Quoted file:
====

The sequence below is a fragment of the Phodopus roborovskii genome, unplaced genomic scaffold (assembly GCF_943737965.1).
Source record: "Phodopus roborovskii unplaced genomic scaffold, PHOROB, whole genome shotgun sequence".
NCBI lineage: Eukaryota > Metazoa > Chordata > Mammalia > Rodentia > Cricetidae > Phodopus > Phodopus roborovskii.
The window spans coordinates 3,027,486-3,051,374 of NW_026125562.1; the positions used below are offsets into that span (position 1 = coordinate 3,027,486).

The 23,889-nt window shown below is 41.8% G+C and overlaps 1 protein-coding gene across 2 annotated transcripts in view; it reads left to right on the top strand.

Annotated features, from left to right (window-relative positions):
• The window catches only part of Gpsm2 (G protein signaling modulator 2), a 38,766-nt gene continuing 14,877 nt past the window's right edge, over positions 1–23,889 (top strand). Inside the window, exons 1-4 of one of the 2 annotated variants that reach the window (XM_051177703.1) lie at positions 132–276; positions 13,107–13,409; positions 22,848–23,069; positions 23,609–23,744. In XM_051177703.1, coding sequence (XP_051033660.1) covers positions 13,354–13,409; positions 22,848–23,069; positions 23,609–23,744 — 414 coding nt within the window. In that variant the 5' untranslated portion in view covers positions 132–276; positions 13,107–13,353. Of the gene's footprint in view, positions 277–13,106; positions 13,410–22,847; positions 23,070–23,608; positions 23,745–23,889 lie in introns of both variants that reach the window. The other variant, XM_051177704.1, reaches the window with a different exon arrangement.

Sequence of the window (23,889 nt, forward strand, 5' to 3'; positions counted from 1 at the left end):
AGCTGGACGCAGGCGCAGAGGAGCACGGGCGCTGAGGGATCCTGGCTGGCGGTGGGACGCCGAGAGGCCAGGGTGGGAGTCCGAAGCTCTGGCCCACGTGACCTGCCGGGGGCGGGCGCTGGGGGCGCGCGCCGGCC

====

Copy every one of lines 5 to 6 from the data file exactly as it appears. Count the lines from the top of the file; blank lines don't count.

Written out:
The 23,889-nt window shown below is 41.8% G+C and overlaps 1 protein-coding gene across 2 annotated transcripts in view; it reads left to right on the top strand.

Annotated features, from left to right (window-relative positions):